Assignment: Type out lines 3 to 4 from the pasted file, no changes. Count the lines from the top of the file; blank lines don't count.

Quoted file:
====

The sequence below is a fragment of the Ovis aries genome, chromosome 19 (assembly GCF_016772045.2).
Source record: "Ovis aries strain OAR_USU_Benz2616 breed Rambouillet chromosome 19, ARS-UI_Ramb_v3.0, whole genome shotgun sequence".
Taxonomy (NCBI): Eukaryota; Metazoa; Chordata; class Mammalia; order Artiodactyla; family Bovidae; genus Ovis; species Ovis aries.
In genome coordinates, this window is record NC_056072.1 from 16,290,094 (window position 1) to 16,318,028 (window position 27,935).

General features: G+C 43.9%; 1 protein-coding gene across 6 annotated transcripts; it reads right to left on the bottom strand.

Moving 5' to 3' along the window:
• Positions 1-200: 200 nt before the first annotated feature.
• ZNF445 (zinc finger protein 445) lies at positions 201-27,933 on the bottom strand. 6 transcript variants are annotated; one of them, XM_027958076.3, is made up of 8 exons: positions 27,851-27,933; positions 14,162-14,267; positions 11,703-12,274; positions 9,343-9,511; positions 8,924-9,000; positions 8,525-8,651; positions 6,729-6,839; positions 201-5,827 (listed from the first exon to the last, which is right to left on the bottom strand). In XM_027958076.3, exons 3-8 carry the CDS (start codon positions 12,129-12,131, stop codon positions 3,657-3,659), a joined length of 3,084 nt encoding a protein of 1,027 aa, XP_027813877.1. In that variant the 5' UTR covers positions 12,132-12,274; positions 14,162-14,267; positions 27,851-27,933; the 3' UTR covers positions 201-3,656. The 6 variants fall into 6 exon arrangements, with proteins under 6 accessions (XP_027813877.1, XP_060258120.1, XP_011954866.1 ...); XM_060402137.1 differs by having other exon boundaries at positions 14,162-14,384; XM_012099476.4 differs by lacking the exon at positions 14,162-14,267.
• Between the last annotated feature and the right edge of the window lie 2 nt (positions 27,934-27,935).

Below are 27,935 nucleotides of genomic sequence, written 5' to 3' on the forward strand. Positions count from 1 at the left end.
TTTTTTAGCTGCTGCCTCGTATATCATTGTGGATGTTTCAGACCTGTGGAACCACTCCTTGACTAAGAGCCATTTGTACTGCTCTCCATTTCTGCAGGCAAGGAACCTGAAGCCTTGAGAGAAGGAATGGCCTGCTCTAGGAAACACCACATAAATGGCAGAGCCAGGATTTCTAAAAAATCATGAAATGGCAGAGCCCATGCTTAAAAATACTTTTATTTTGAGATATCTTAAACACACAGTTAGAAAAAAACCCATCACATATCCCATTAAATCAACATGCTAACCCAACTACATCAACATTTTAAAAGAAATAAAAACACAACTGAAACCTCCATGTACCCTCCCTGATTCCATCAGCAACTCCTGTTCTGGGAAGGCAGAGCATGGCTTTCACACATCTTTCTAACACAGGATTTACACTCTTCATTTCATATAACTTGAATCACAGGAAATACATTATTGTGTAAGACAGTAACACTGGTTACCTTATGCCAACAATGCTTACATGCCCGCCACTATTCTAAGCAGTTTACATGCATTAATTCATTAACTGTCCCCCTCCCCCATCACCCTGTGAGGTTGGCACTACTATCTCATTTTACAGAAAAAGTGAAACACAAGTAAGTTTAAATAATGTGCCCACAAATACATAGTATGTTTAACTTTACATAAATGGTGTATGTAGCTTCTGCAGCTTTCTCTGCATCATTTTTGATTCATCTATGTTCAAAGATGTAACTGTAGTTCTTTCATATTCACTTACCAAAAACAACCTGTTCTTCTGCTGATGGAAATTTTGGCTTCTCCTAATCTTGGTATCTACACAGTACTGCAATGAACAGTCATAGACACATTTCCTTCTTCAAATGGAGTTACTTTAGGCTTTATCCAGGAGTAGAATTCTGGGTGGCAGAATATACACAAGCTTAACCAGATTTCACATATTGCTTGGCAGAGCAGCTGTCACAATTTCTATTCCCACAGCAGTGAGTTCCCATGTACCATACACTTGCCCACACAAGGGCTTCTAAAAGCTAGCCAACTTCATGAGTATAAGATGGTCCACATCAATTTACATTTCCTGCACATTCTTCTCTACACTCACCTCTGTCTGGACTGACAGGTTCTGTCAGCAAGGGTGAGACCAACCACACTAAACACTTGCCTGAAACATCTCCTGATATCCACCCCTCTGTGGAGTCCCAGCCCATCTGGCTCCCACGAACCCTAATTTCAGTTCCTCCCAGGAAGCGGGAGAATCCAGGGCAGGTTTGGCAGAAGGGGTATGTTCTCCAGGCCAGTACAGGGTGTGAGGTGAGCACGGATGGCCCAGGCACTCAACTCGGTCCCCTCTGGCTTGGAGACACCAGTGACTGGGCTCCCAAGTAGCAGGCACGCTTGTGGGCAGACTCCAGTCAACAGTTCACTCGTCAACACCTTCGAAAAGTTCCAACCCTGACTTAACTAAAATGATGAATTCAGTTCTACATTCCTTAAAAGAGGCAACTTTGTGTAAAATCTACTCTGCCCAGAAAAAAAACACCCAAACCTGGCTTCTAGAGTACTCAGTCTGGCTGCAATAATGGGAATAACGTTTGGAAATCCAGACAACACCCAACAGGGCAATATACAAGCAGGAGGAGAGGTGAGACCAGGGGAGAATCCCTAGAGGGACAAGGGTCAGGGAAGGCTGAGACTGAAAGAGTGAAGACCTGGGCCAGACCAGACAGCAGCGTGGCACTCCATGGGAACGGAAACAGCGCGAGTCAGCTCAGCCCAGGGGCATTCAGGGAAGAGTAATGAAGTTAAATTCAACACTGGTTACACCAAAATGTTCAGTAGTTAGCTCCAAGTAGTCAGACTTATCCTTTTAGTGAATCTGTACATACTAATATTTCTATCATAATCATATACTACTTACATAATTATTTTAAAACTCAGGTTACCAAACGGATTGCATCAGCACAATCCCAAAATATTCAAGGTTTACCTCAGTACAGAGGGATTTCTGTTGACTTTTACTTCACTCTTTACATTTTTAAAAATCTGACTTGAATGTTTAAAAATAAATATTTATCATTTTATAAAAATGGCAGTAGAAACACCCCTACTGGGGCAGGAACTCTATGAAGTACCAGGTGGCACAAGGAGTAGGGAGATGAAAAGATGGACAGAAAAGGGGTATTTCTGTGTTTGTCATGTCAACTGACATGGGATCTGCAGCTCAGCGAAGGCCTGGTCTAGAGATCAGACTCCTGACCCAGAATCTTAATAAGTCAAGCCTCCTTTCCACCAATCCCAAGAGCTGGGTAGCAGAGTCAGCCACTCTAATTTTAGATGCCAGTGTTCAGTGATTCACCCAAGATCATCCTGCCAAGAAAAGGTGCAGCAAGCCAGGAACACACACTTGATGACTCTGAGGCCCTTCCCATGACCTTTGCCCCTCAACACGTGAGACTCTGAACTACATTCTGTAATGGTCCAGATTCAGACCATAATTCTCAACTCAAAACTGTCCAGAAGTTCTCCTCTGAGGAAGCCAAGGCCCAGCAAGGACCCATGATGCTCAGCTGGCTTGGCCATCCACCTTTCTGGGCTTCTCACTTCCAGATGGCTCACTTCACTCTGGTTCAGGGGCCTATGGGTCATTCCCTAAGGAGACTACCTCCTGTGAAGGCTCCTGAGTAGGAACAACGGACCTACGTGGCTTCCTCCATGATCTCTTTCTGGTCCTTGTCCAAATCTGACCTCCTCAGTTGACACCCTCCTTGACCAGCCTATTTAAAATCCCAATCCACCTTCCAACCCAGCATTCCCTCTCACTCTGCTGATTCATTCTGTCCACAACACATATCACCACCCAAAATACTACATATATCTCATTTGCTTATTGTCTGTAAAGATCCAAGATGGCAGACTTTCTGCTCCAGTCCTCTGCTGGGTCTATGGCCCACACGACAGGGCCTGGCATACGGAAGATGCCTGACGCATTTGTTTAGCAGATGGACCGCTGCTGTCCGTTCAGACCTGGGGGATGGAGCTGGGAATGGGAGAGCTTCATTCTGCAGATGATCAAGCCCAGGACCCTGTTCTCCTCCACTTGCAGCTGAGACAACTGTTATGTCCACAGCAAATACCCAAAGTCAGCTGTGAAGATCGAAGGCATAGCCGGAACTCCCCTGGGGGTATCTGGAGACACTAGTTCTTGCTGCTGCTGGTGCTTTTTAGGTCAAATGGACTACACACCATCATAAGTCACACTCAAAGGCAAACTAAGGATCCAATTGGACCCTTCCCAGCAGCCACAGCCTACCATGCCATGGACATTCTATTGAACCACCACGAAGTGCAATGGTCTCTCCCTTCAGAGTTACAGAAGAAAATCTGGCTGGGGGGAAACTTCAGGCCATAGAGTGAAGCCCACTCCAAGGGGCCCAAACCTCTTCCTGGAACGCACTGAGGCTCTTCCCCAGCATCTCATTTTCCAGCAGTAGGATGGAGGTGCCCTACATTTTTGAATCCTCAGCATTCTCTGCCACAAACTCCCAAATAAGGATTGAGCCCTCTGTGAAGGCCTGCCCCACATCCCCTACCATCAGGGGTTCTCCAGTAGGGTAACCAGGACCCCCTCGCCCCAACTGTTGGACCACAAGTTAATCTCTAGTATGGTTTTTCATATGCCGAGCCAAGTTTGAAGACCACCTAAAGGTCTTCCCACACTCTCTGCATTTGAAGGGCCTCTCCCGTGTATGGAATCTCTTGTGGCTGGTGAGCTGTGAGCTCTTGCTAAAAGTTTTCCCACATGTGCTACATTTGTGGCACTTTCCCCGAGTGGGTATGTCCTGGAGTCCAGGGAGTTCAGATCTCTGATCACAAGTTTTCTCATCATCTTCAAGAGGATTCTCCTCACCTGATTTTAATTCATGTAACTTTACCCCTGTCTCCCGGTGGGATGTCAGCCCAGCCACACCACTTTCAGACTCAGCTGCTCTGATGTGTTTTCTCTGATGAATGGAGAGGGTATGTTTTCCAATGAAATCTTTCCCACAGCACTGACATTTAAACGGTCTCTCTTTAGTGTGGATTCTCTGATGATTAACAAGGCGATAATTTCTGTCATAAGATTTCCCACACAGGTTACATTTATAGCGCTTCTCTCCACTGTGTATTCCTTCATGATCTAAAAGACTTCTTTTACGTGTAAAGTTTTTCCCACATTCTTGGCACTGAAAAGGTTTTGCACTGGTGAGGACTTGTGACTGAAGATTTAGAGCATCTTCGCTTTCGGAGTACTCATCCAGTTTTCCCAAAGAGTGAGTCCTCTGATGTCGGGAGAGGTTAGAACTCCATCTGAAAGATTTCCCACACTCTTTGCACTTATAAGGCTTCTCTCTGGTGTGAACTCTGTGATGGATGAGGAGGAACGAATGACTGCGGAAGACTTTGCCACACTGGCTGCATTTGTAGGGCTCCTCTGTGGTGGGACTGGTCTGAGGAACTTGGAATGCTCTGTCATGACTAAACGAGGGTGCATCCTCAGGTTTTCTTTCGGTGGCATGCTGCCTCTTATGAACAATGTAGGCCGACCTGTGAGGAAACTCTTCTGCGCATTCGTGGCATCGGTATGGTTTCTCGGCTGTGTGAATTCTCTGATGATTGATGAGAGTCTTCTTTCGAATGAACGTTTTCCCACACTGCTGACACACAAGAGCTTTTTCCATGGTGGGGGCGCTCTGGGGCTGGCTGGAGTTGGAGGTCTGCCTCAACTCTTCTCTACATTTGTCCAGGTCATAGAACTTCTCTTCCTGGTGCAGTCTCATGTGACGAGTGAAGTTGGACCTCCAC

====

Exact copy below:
Taxonomy (NCBI): Eukaryota; Metazoa; Chordata; class Mammalia; order Artiodactyla; family Bovidae; genus Ovis; species Ovis aries.
In genome coordinates, this window is record NC_056072.1 from 16,290,094 (window position 1) to 16,318,028 (window position 27,935).